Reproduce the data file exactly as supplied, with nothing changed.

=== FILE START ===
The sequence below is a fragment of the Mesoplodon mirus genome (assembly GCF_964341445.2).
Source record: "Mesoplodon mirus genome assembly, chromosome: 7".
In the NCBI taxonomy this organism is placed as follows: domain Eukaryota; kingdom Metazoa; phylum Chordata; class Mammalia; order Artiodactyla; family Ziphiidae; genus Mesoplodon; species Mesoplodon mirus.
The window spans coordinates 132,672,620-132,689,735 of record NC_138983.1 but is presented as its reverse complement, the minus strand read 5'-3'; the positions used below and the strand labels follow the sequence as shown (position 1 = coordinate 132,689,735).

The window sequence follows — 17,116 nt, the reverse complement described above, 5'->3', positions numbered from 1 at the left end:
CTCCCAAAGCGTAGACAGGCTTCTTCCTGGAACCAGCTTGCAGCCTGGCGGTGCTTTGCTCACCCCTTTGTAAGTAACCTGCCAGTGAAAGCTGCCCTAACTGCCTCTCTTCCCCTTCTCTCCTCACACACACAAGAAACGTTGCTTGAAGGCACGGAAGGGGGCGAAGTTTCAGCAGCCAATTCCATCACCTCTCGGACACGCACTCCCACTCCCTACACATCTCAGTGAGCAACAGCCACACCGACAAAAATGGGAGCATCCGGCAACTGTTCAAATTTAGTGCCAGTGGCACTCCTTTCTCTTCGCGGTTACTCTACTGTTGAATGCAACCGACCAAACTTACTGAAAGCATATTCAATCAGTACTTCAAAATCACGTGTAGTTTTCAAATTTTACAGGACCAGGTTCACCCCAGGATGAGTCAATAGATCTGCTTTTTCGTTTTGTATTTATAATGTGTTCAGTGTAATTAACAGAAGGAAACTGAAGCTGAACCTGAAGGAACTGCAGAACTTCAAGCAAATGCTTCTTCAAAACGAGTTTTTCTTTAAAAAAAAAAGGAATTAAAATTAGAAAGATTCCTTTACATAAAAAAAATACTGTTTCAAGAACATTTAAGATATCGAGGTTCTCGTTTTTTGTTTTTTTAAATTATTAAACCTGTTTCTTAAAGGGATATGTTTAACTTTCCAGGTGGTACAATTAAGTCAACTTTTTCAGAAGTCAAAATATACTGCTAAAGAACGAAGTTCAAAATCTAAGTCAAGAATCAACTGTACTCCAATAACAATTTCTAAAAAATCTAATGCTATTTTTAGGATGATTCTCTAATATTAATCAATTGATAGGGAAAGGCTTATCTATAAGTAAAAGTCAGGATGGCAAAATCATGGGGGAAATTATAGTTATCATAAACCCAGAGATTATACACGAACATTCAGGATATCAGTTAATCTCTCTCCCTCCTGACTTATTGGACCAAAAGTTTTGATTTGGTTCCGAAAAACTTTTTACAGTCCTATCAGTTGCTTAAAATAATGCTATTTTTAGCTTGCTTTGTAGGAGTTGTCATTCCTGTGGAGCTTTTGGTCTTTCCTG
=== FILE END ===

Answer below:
The sequence below is a fragment of the Mesoplodon mirus genome (assembly GCF_964341445.2).
Source record: "Mesoplodon mirus genome assembly, chromosome: 7".
In the NCBI taxonomy this organism is placed as follows: domain Eukaryota; kingdom Metazoa; phylum Chordata; class Mammalia; order Artiodactyla; family Ziphiidae; genus Mesoplodon; species Mesoplodon mirus.
The window spans coordinates 132,672,620-132,689,735 of record NC_138983.1 but is presented as its reverse complement, the minus strand read 5'-3'; the positions used below and the strand labels follow the sequence as shown (position 1 = coordinate 132,689,735).

The window sequence follows — 17,116 nt, the reverse complement described above, 5'->3', positions numbered from 1 at the left end:
CTCCCAAAGCGTAGACAGGCTTCTTCCTGGAACCAGCTTGCAGCCTGGCGGTGCTTTGCTCACCCCTTTGTAAGTAACCTGCCAGTGAAAGCTGCCCTAACTGCCTCTCTTCCCCTTCTCTCCTCACACACACAAGAAACGTTGCTTGAAGGCACGGAAGGGGGCGAAGTTTCAGCAGCCAATTCCATCACCTCTCGGACACGCACTCCCACTCCCTACACATCTCAGTGAGCAACAGCCACACCGACAAAAATGGGAGCATCCGGCAACTGTTCAAATTTAGTGCCAGTGGCACTCCTTTCTCTTCGCGGTTACTCTACTGTTGAATGCAACCGACCAAACTTACTGAAAGCATATTCAATCAGTACTTCAAAATCACGTGTAGTTTTCAAATTTTACAGGACCAGGTTCACCCCAGGATGAGTCAATAGATCTGCTTTTTCGTTTTGTATTTATAATGTGTTCAGTGTAATTAACAGAAGGAAACTGAAGCTGAACCTGAAGGAACTGCAGAACTTCAAGCAAATGCTTCTTCAAAACGAGTTTTTCTTTAAAAAAAAAAGGAATTAAAATTAGAAAGATTCCTTTACATAAAAAAAATACTGTTTCAAGAACATTTAAGATATCGAGGTTCTCGTTTTTTGTTTTTTTAAATTATTAAACCTGTTTCTTAAAGGGATATGTTTAACTTTCCAGGTGGTACAATTAAGTCAACTTTTTCAGAAGTCAAAATATACTGCTAAAGAACGAAGTTCAAAATCTAAGTCAAGAATCAACTGTACTCCAATAACAATTTCTAAAAAATCTAATGCTATTTTTAGGATGATTCTCTAATATTAATCAATTGATAGGGAAAGGCTTATCTATAAGTAAAAGTCAGGATGGCAAAATCATGGGGGAAATTATAGTTATCATAAACCCAGAGATTATACACGAACATTCAGGATATCAGTTAATCTCTCTCCCTCCTGACTTATTGGACCAAAAGTTTTGATTTGGTTCCGAAAAACTTTTTACAGTCCTATCAGTTGCTTAAAATAATGCTATTTTTAGCTTGCTTTGTAGGAGTTGTCATTCCTGTGGAGCTTTTGGTCTTTCCTG